Children should be allowed to get bored so they can develop their innate ability to be creative, an education expert says. Dr Teresa Belton told the BBC cultural expectations that children should be constantly active could hamper the development of their imagination.
She quizzed author Meera Syal and artist Grayson Perry about how boredom had aided their creativity as children. Syal said boredom made her write, while Perry said it was a “creative state”.
The senior researcher at the University of East Anglia’s School of Education and Lifelong Learning interviewed a number of authors, artists and scientists in her exploration of the effects of boredom. She heard Syal’s memories of the small mining village, with few distractions, where she grew up.
“Boredom is often associated with solitude and Syal spent hours of her early life staring out of the window across fields and woods, watching the changing weather and seasons. But importantly boredom made her write. She kept a diary from a young age, filling it with observations, short stories, poems, and diatribe. And she attributes these early beginnings to becoming a writer late in life.”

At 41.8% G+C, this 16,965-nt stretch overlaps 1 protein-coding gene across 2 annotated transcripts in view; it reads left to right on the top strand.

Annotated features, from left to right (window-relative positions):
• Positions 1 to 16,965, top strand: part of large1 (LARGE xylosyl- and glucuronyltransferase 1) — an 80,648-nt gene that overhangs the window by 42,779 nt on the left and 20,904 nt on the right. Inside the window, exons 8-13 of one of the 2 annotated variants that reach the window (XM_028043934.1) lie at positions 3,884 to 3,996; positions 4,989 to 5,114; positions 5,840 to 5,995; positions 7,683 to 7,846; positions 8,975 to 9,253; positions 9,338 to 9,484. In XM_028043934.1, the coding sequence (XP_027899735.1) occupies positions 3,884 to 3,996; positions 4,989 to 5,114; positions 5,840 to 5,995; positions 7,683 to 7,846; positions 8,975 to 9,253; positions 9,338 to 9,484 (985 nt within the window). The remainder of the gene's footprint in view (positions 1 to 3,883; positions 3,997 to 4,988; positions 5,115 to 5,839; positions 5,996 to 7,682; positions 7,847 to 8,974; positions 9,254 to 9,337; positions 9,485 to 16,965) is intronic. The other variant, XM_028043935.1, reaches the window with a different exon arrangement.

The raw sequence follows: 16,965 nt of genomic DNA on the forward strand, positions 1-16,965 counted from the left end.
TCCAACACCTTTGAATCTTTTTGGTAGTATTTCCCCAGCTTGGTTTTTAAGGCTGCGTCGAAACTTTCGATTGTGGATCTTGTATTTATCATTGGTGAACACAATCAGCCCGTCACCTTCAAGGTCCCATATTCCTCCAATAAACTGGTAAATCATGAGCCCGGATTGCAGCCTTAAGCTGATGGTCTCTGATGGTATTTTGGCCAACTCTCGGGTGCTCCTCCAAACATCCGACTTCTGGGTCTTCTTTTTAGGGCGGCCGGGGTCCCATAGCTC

‘Development of creative capacity’
And neuroscientist and expert on brain deterioration Prof Susan Greenfield, who also spoke to the academic, warned that being creative “involves being able to develop internal stimulus.”
“Nature abhors a vacuum and we try to fill it,” she said. “Some young people who do not have the interior resources or the responses to deal with that boredom creatively then sometimes end up smashing up bus shelters or taking cars out for a joyride.”
The academic, who has previously studied the impact of television and videos on children’s writing, said: “When children have nothing to do now, they immediately switch on the TV, the computer, the phone or some kind of screen…” but this “tends to short circuit that process and the development of creative capacity”.
How did you conquer your boredom as a kid? Do you agree that boredom can spur kids into creativity?
Source: Hannah Richardson, BBC News
Image: Child Whisperer